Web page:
Many traditionalists consider Bishop J. M. Gijsen—appointed by Rome to the Diocese of Roermond in opposition to candidates suggested after a wide consultation—as their champion and hero. The bishop is obviously well-intentioned and some of his initiatives may be beneficial to the church in the long run. But, however charitable and objective one tries to be, one cannot escape from the conclusion that the actions of this bishop over the past seven years have left a trail of division. Could it be that his categories of thought are too rigid, his notions of church discipline too inflexible to leave room for real dialogue with others? His diocese is the only one in which the priests’ senate and diocesan pastoral council cannot function. He shocked the whole country by threatening Catholic politicians, including the conscientious Prime Minister Van Agt, with ecclesiastical sanctions for any involvement with legislation on abortion (yet some law is unavoidable ). In an interview with a secular newspaper he denounced his fellow bishops for what amounted to doubtful orthodoxy and disloyalty to the Church. What angers Catholics most of all is the bishop’s “direct line” to Rome and his gradual breaking away from all national church organisations. Bishop Gijsen’s inability to function within the context of the Dutch Church and within the Dutch Bishops’ Conference is the immediate occasion for the forthcoming synod.
The traditionalist interpretation of events has recently found an eloquent exponent in the historian Jan Bots. Bots contends (originally in an article, now sold as a brochure: Het Nederlands Katholicisme in Historisch Perspectief, R. K. Leven, Tilburg 1976) that a flourishing Dutch Church was destroyed by a handful of newly-educated leaders of upper-middleclass background who forced their secular, liberal ideals on a silent, suffering majority.
Bots is right in stressing the role of social factors in the religious climate of Holland, including the prominence of the educated middle class. But many of the facts on which he constructs his specific theory do not hold up to inspection. His profile of the small group he deems responsible for the changes is derived from a limited analysis of one progressive organisation, the so-called Open Kerk group; this profile may not be legitimately extended to the general leadership in the Church. Moreover, the changes in Holland were carried out by all social classes alike, even if the middle class, who form 48 per cent of Dutch Catholics, took the lead. Bots claims that Bishop Gijsen is supported “by the ordinary man” or “by a majority.” The OGN study reveals that Bishop Gijsen’s hard-line views may not be shared by more than 10 per cent of Catholics; those who want church laws to be unqualified condemnation by the Church of divorce ( 10 per cent ), homosexuality (10 per cent) and the use of contraceptive (7 per cent ).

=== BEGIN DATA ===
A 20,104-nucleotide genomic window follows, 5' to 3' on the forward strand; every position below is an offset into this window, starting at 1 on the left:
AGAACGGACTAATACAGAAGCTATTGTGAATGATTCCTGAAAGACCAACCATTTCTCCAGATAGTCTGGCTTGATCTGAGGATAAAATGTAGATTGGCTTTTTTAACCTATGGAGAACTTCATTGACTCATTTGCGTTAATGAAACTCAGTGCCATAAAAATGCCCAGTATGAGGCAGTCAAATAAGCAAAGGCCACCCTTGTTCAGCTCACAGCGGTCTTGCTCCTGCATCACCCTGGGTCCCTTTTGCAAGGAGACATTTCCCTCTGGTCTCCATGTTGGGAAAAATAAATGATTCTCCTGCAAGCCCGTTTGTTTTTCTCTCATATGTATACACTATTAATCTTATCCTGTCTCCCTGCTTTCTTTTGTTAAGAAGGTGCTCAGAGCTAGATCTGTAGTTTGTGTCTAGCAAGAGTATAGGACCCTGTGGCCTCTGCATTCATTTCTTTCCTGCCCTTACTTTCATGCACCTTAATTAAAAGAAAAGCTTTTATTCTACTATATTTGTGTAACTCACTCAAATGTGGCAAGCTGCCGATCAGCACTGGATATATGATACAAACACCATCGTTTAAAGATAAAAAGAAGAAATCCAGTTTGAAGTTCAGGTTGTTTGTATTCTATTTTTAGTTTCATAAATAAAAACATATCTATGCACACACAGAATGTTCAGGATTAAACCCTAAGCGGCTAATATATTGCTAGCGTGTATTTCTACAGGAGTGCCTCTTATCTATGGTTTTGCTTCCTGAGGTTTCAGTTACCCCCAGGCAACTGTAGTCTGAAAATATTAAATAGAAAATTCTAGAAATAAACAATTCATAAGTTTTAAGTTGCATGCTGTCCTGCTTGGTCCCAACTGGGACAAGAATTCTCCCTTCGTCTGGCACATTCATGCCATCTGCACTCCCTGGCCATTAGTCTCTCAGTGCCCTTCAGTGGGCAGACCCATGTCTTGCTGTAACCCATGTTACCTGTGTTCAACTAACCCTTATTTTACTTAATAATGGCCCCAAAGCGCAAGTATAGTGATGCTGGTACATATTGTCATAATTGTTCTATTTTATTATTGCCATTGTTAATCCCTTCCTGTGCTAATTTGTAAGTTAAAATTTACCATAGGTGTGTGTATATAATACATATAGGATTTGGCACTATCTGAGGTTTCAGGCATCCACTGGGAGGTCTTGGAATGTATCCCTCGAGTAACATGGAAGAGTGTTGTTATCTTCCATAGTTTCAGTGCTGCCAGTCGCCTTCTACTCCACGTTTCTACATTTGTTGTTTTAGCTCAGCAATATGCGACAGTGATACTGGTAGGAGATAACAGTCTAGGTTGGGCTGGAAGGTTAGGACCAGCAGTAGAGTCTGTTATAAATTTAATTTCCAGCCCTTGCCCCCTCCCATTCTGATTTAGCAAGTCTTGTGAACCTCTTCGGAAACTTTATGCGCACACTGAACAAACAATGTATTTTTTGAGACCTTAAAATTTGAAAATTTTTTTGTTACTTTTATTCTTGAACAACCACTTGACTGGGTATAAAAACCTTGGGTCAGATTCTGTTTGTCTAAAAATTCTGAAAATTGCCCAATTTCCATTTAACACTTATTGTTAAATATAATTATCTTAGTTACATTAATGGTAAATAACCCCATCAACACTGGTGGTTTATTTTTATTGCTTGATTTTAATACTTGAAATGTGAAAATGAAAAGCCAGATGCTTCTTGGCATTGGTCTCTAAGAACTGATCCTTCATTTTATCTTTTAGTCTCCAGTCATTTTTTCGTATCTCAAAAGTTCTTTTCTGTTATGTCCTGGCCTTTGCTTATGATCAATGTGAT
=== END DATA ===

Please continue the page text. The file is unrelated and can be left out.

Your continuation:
The main flaw in Bots’ interpretation , however, lies both in his diagnosis of illness and his prescription of a remedy. The crisis of faith in Holland was not caused by the attempts at renewal, nor can its cure be sought in a return to pre-Vatican II days. Traditionalists often seem to act like angry (middle class?) parents who despair at problems of their teenage children.They blame the child for growing up and its teachers for giving it ideas; then imagine that sending the child early to bed will solve its problems!
I am painfully aware of the inadequacy of my expose. The recent history of the Church in Holland is so complex that almost any statement becomes an over-statement. Many important areas have not been covered at all; none could be covered at length. I also realise that the extensive Dutch bibliography on the subject matter will not be readily accessible to the readers of The Tablet. I presume to close, therefore by recommending two publications in English that contain much more information than I could provide.
W. Goddijn’s The Deferred Revolution (Elsevier, Amsterdam 1974) offers a sociological and theological analysis of changes that occurred in Dutch Catholicism. Since the author helped organise the pastoral congress as its secretary general, he gives an insider’s account. As professor of religious sociology at Tilburg and adviser to the Bishops’ Conference he is corisidered to be one of the best-informed observers in Holland on what is happening to the Church.
Then there is a more recent publication by an American Jesuit, John A. Coleman: The Evolution of Dutch Catholocism 1958-1974, University of California Press 1978. Using Neil J. Smelser’s framework of seven phases in structural change,he identifies and describes what has happened and what is happening in Holland. He finds the evolution unavoidable and positive in its outcome. He gives full credit to the Dutch bishops for their prudent, dynamic leadership. He maintains that the Dutch situation is not unique or “deviant” within world Catholicism, apart from the speed and thoroughness with which new strategies were implemented. “Dutch Catholicisn with its unique resources for mobilising change—provides an excellent example for analysis of the directions of change within contemporary Catholicism in general.” If Coleman is justified in considering Holland an eglise pilote — and his reviewers Bryan Wilson, Robert Bellah,and Andrew Greeley concur with him on this, Yves Congar may have been right when he stated that the ad hoc synod on Holland will have consequences for the Church elsewhere. If one man learned to swim, why should others drown?